Harold Stirling Vanderbilt
Harold Stirling Vanderbilt (July 6, 1884 - July 4, 1970) of Newport RI, was a bridge authority whose revisions of auction bridge scoring principles created modern contract bridge, also a system-maker and a champion player. He was born at Oakdale NY into the richest and most famous American family of that time. His father, William Kissam Vanderbilt, died in 1920 leaving an estate of some $54.5 million. Vanderbilt graduated from Harvard Law School in 1910, then entered his family's railroad business, New York Central, founded by his great- grandfather, Commodore Cornelius Vanderbilt. For many years he was a successful business executive. His greatest fame in competitive fields is as a yachtsman. His revision of right-of-way rules are still known as the Vanderbilt Rules. Nevertheless, his lasting fame is more likely to come from his contributions to bridge.
Vanderbilt took up bridge seriously in 1906, and his partnership with J. B. Elwell was considered the strongest in the U.S. from 1910 to 1920. During that period the contract bridge principle — counting only bid tricks toward game — was often proposed and as often rejected, except for the limited success of Plafond. Experimenting with the proposed new game while on a cruise late in 1925, Vanderbilt originated the factors of vulnerability and inflated slam bonuses. He produced a scoring table so balanced as to make nearly every aggressive or sacrifice bid an approximately even bet, allowing just enough differential to permit the exercise of nice judgment.
The rapid spread of contract bridge from 1926 to 1929 is largely attributable to Vanderbilt's espousal of it; his social standing made the game fashionable. Vanderbilt's technical contribution was even greater. He devised the first unified system of bidding, and was solely responsible for the artificial 1 bid to show a strong hand, the negative 1 response, the strong (16- to 18-point) notrump on balanced hands only, and the weak two-bid opening. These and his other principles were presented in his books. Contract Bridge Bidding and the Club Convention; The New Contract Bridge; Contract by Hand Analysis; and The Club Convention Modernized.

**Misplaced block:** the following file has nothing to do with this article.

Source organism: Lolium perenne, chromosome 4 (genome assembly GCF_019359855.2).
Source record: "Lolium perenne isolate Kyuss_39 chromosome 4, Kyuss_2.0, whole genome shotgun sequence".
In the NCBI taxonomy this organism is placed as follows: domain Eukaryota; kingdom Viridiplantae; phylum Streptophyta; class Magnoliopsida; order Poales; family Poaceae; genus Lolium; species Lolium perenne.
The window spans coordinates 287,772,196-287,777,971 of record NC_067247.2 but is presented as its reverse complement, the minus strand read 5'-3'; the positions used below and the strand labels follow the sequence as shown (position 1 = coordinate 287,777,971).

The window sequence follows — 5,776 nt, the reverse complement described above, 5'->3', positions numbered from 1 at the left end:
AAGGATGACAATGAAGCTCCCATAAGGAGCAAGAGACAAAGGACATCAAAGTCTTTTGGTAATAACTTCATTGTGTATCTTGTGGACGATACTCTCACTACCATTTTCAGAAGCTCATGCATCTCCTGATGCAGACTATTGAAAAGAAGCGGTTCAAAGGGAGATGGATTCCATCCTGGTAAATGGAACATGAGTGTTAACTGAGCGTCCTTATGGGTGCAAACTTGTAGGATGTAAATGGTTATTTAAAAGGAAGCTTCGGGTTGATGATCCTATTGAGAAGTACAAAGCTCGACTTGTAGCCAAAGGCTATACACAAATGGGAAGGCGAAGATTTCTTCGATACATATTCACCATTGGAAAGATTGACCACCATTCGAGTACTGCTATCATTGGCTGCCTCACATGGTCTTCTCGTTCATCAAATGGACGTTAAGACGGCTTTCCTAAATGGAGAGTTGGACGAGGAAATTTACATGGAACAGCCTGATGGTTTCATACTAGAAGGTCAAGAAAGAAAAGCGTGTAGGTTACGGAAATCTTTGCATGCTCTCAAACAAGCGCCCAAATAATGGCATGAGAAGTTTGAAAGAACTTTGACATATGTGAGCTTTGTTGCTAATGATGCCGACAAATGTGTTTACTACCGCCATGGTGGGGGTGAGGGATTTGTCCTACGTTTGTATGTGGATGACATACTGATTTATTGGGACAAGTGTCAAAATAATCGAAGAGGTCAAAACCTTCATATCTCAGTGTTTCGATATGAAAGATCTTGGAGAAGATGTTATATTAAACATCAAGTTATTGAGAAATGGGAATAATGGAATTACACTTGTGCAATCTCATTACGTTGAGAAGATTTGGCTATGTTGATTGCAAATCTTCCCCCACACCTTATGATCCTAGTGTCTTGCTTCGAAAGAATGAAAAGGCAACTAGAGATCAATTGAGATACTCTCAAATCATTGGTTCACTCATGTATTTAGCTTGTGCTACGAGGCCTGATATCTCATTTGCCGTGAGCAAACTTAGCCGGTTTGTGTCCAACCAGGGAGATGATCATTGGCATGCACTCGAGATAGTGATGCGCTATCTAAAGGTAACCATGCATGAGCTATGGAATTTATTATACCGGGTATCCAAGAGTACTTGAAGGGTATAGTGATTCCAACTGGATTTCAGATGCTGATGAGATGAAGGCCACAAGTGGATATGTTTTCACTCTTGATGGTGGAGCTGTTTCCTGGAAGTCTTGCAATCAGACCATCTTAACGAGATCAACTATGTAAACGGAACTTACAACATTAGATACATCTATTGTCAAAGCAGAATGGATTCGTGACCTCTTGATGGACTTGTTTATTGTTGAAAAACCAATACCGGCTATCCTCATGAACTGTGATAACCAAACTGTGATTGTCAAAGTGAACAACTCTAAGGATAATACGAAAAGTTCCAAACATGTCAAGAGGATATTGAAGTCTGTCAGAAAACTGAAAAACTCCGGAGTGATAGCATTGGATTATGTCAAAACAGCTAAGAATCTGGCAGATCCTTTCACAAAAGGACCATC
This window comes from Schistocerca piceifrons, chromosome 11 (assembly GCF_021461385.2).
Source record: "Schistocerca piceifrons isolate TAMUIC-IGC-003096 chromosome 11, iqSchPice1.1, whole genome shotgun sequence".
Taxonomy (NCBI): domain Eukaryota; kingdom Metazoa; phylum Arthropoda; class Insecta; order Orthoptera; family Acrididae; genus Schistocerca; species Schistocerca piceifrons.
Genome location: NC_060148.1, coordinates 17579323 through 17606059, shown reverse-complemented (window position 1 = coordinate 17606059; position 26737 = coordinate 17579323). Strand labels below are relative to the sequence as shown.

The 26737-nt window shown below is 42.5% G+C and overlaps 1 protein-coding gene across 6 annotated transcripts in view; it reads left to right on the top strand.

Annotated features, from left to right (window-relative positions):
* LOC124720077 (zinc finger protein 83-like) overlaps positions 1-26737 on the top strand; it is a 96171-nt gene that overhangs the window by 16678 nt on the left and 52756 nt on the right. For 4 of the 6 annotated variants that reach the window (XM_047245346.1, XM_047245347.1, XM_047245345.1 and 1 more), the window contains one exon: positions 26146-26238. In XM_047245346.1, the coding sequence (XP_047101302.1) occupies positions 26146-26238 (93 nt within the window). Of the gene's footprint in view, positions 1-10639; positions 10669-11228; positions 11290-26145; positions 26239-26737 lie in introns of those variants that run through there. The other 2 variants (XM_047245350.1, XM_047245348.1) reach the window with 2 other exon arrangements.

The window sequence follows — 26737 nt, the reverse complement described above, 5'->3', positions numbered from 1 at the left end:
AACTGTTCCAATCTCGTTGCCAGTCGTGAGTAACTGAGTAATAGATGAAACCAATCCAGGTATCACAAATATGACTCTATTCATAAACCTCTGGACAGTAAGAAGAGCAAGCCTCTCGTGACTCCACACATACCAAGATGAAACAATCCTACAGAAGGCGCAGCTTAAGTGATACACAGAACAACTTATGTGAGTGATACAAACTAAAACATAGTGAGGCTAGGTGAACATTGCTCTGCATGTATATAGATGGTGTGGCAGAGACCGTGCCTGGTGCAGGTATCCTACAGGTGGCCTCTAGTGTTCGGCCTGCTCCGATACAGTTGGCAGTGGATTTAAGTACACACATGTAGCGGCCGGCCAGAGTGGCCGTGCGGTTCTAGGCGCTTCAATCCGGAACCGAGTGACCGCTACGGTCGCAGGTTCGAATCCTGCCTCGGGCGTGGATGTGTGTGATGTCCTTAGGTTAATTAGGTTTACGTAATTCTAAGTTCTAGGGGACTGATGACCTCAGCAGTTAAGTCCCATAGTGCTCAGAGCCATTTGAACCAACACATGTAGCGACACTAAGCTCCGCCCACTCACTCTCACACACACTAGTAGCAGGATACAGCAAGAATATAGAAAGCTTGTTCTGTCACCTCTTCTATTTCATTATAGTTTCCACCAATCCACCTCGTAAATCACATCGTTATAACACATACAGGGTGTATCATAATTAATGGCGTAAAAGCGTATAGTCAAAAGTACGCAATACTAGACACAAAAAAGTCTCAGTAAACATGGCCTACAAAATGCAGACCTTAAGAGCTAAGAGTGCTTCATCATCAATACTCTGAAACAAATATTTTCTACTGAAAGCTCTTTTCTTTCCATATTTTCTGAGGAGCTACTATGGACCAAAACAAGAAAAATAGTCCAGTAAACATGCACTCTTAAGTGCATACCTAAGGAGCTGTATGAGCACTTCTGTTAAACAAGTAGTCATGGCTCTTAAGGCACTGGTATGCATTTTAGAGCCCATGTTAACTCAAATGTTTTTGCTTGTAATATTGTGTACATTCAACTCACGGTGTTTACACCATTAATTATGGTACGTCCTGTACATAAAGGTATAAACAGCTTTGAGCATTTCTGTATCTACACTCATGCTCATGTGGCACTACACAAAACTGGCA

Vanderbilt was a member of the Laws Committee of the Whist Club of New York that made the American laws of contract bridge (1927, 1931) and the first international code (1932). He then became chairman of that committee, and largely drafted the international code of 1935, the American code of 1943, and the international codes of 1948 and 1949. He remained co-chairman of the National Laws Commission of the ACBL for the 1963 laws. In 1928 Vanderbilt presented the Harold S. Vanderbilt Cup for the national team-of-four championship now known as the Vanderbilt. This became, and still is, the most coveted American team trophy, mainly because the replicas were donated personally by Vanderbilt to the winners. In 1960 Vanderbilt supplied the permanent trophy for the World Bridge Federation's Olympiad Team tournaments, again adopting the policy of giving replicas to the winners.
As a player, Vanderbilt always ranked high. In 1932 and 1940 he won his own Vanderbilt Cup. He played by choice only in the strongest money games, and was a consistent winner. His regular partnership with Waldemar von Zedtwitz was among the strongest and most successful in the U.S. In 1941 he retired from tournament bridge, but he continued to play in the most expert rubber bridge games, in clubs and at home.
In 1968, Vanderbilt spent more than $50,000 to recreate the lost molds for the replicas of the American trophy and to provide a quantity of replicas of both trophies sufficient to last from 20 to 40 years. To perpetuate this practice of awarding individual replicas, Vanderbilt further bequeathed to the ACBL a trust fund of $100,000, a gift that wisely foresaw the possibility of inflation, but provided that excess funds, if any, can be donated io Vanderbilt's name to a charity of ACBL's choice. When last purchased, replicas of the American trophy cost $600; of the Olympiad trophy, $500.
In 1969, the World Bridge Federation made Vanderbilt its first honorary member. When a Bridge Hall Of Fame was inaugurated in 1964, Vanderbilt was one of the first three persons elected. Member Advisory Board Bridge Encyclopedia.
Source: The Officicial Encyclopedia of Bridge, 1994